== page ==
000256253 001__ 256253
000256253 005__ 20190702160328.0
000256253 0247_ $$2doi$$a10.1371/journal.pmed.1002509
000256253 037__ $$aARTICLE
000256253 245__ $$aThe potential impact of case-area targeted interventions in response to cholera outbreaks: A modeling study
000256253 260__ $$c2018-02-28
000256253 269__ $$a2018-02-28
000256253 336__ $$aJournal Articles
000256253 520__ $$aBackground Cholera prevention and control interventions targeted to neighbors of cholera cases (case-area targeted interventions [CATIs]), including improved water, sanitation, and hygiene, oral cholera vaccine (OCV), and prophylactic antibiotics, may be able to efficiently avert cholera cases and deaths while saving scarce resources during epidemics. Efforts to quickly target interventions to neighbors of cases have been made in recent outbreaks, but little empirical evidence related to the effectiveness, efficiency, or ideal design of this approach exists. Here, we aim to provide practical guidance on how CATIs might be used by exploring key determinants of intervention impact, including the mix of interventions, “ring” size, and timing, in simulated cholera epidemics fit to data from an urban cholera epidemic in Africa. Methods and findings We developed a micro-simulation model and calibrated it to both the epidemic curve and the small-scale spatiotemporal clustering pattern of case households from a large 2011 cholera outbreak in N’Djamena, Chad (4,352 reported cases over 232 days), and explored the potential impact of CATIs in simulated epidemics. CATIs were implemented with realistic logistical delays after cases presented for care using different combinations of prophylactic antibiotics, OCV, and/or point-of-use water treatment (POUWT) starting at different points during the epidemics and targeting rings of various radii around incident case households. Our findings suggest that CATIs shorten the duration of epidemics and are more resource-efficient than mass campaigns. OCV was predicted to be the most effective single intervention, followed by POUWT and antibiotics. CATIs with OCV started early in an epidemic focusing on a 100-m radius around case households were estimated to shorten epidemics by 68% (IQR 62% to 72%), with an 81% (IQR 69% to 87%) reduction in cases compared to uncontrolled epidemics. These same targeted interventions with OCV led to a 44-fold (IQR 27 to 78) reduction in the number of people needed to target to avert a single case of cholera, compared to mass campaigns in high-cholera-risk neighborhoods. The optimal radius to target around incident case households differed by intervention type, with antibiotics having an optimal radius of 30 m to 45 m compared to 70 m to 100 m for OCV and POUWT. Adding POUWT or antibiotics to OCV provided only marginal impact and efficiency improvements. Starting CATIs early in an epidemic with OCV and POUWT targeting those within 100 m of an incident case household reduced epidemic durations by 70% (IQR 65% to 75%) and the number of cases by 82% (IQR 71% to 88%) compared to uncontrolled epidemics. CATIs used late in epidemics, even after the peak, were estimated to avert relatively few cases but substantially reduced the number of epidemic days (e.g., by 28% [IQR 15% to 45%] for OCV in a 100-m radius). While this study is based on a rigorous, data-driven approach, the relatively high uncertainty about the ways in which POUWT and antibiotic interventions reduce cholera risk, as well as the heterogeneity in outbreak dynamics from place to place, limits the precision and generalizability of our quantitative estimates. Conclusions In this study, we found that CATIs using OCV, antibiotics, and water treatment interventions at an appropriate radius around cases could be an effective and efficient way to fight cholera epidemics. They can provide a complementary and efficient approach to mass intervention campaigns and may prove particularly useful during the initial phase of an outbreak, when there are few cases and few available resources, or in order to shorten the often protracted tails of cholera epidemics.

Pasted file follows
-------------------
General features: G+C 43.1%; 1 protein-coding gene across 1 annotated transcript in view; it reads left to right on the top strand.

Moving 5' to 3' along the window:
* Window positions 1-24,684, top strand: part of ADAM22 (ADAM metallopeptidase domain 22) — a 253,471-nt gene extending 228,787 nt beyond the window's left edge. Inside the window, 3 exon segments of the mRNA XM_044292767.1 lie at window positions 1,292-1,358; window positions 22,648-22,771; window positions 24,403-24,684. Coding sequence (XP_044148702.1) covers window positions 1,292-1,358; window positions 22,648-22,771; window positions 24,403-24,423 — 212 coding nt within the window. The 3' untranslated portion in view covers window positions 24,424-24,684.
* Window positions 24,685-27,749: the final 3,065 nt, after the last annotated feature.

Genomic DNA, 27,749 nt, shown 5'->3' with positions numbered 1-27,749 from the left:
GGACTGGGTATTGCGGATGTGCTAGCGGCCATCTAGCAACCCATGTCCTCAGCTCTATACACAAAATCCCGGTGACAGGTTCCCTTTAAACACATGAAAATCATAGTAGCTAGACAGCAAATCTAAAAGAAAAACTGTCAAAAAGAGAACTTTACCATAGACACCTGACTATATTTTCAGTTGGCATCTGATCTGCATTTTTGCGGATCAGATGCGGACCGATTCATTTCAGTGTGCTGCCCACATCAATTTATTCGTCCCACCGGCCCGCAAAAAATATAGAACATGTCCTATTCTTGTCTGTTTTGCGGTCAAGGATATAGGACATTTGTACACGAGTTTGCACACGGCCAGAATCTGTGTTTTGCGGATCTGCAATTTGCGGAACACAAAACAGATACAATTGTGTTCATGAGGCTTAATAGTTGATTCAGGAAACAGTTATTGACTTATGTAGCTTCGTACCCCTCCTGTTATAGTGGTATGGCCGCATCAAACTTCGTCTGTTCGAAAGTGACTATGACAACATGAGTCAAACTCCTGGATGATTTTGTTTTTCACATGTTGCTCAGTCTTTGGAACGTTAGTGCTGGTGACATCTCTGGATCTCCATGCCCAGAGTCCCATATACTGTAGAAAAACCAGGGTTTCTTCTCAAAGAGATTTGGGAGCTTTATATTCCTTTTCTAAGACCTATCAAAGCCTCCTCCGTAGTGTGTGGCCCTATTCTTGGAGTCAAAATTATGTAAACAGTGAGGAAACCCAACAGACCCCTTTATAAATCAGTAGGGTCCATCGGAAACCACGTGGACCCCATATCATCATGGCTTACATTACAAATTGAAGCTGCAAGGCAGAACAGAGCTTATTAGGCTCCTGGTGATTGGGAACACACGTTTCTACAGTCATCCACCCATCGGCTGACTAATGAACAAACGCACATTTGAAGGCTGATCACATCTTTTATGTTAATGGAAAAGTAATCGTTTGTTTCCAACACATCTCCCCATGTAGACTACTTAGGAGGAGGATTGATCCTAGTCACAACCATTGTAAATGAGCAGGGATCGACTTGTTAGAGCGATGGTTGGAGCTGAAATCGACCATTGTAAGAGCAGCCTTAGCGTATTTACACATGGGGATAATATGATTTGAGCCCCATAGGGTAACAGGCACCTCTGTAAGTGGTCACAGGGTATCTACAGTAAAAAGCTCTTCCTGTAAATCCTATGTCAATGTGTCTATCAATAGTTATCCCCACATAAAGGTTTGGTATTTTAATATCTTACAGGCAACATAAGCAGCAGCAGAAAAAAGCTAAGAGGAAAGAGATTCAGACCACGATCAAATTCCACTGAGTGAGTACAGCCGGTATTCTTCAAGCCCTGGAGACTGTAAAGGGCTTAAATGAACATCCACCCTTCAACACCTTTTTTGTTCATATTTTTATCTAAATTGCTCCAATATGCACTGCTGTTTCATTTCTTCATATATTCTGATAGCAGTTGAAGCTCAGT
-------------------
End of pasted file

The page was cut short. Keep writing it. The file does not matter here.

000256253 700__ $$aFinger, Flavio
000256253 700__ $$g182988$$0240021$$aBertuzzo, Enrico
000256253 700__ $$aLuquero, Francisco J.
000256253 700__ $$aNaibei, Nathan
000256253 700__ $$aTouré, Brahima
000256253 700__ $$aAllan, Maya
000256253 700__ $$aPorten, Klaudia
000256253 700__ $$aLessler, Justin
000256253 700__ $$aRinaldo, Andrea
000256253 700__ $$aAzman, Andrew S.
000256253 773__ $$tPLOS Medicine$$j15$$k2$$qe1002509
000256253 8560_ $$fandrea.rinaldo@epfl.ch
000256253 909C0 $$manna.rothenbuehler@epfl.ch$$mandrea.rinaldo@epfl.ch$$0252014$$zCharbonnier, Valérie$$xU10273$$pECHO
000256253 909CO $$particle$$pENAC$$ooai:infoscience.epfl.ch:256253
000256253 960__ $$abernard.sperandio@epfl.ch
000256253 961__ $$anoemi.cobolet@epfl.ch
000256253 973__ $$aEPFL$$sPUBLISHED$$rREVIEWED
000256253 980__ $$aARTICLE
000256253 981__ $$aoverwrite
000256253 981__ $$a253234